By Drew C. Wilson
An alliance of 21 local and state interest groups has begun an appeal process asking federal authorities to suspend approval of the Atlantic Coast Pipeline.
N.C. WARN, an opponent of the proposed $5 billion project to bring natural gas from West Virginia through Virginia to North Carolina, said in a release Monday that the Federal Energy Regulatory Commission “cut corners, ignored environmental justice and climate destruction and usurped state authority in approving construction.”
The FERC issued a Certificate of Public Convenience and Necessity on Oct. 13 that paved the way for Dominion Energy and Duke Energy to proceed with construction of a 36-inch, high-pressure natural gas pipeline that would be built 604 miles from Harrison County, West Virginia to Robeson County, North Carolina.
Some 12 miles of the pipeline could be placed through Wilson County. The Wilson County Board of Commissioners expressed concerns over the pipeline in an Oct. 17 resolution.
“Basically you have to go back to FERC and call for a rehearing and basically call on them to reconsider their decision,” N.C. WARN executive director Jim Warren said Wednesday. “That is just the bizarre way that the federal rules are written, so you have to go through that step before you can go through the courts. They will maybe reconsider or they may continue forward with this corner-cutting approach that they have taken so far and then the steps are, one or more parties go to the courts.”
“We are pretty optimistic based on both the abject failure of FERC to do its job properly and the fact that there have been recent court decisions that have overturned FERC’s rulings in pipeline cases,” Warren said. “This thing is just so full of holes, what they passed. They let Duke Energy and Dominion cut lots of corners and we have state agencies that are so far holding the line against this corner-cutting approach that Duke and Dominion and FERC have embarked on so if there is justice in the system, this project is not going to go forward at least under the current path that they have created.”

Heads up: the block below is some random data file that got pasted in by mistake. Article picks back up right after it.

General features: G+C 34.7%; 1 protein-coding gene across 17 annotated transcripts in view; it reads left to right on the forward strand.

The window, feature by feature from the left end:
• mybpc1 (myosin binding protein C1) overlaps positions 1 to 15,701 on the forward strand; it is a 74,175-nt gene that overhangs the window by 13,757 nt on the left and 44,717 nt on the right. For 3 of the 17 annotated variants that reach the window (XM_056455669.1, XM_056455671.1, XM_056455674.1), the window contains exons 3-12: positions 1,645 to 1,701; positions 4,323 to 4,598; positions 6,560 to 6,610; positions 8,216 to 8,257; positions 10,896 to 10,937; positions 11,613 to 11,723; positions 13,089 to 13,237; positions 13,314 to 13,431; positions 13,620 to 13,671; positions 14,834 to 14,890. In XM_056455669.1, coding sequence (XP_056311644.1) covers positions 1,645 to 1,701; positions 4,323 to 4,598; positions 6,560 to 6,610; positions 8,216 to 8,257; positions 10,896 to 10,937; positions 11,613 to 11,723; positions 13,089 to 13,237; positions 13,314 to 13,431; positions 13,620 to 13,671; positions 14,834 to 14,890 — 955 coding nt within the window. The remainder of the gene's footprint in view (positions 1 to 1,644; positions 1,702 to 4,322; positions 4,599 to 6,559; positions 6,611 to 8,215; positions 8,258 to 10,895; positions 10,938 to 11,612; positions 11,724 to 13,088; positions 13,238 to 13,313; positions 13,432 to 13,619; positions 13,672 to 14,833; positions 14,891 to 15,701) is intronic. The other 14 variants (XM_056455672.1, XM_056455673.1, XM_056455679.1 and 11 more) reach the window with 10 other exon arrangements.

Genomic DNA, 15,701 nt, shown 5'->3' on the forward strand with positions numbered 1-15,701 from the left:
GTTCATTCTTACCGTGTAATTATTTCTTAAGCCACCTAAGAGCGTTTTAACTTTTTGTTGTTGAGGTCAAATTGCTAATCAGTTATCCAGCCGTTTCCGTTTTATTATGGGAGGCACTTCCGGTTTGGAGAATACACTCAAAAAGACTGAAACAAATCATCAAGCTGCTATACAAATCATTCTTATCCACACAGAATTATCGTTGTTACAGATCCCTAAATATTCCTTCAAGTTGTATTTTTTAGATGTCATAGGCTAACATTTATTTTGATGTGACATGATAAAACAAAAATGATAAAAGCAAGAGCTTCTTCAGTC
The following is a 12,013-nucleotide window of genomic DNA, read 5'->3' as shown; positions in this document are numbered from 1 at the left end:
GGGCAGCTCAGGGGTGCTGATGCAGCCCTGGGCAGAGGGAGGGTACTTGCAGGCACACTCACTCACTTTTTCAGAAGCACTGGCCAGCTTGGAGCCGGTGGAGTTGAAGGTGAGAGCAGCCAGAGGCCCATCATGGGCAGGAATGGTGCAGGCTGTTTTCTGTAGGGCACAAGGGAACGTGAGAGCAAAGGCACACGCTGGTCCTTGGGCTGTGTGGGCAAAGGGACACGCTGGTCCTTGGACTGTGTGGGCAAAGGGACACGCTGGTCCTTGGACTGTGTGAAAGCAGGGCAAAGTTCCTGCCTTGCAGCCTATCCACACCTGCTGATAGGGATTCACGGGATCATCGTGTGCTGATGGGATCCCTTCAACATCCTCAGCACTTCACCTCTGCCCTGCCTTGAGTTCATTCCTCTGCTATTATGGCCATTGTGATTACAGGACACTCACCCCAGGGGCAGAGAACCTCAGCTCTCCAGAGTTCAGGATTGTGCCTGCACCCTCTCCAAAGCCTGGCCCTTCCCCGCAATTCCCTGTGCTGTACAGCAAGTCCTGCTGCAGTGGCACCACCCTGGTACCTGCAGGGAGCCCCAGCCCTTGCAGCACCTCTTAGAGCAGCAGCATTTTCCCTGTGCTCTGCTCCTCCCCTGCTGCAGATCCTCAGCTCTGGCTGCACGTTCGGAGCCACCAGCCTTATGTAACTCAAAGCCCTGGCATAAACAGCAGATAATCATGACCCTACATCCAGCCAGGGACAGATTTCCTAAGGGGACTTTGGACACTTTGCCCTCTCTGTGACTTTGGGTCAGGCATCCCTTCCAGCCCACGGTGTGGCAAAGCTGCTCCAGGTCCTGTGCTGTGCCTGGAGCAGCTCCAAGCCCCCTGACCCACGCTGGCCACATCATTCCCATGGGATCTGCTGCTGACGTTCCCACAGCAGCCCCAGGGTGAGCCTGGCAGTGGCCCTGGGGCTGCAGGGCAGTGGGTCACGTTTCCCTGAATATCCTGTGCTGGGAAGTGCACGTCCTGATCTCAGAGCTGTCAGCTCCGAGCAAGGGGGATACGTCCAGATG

The challenge to the federal approval will be led by John Runkle, attorney for N.C. WARN.
According to the challenge, Duke and Dominion were permitted to supplement their permit application 18 times in thousands of technical documents on vital issues that were filed after the end of the public comment period.
“This is a straight-up flaunting of federal law, which requires that interested parties be able to provide meaningful input on the environmental risks and costs reflected in a completed application that has been fully reviewed by FERC staff — not the spotty application Duke and Dominion kept changing,” an N.C. WARN release claims.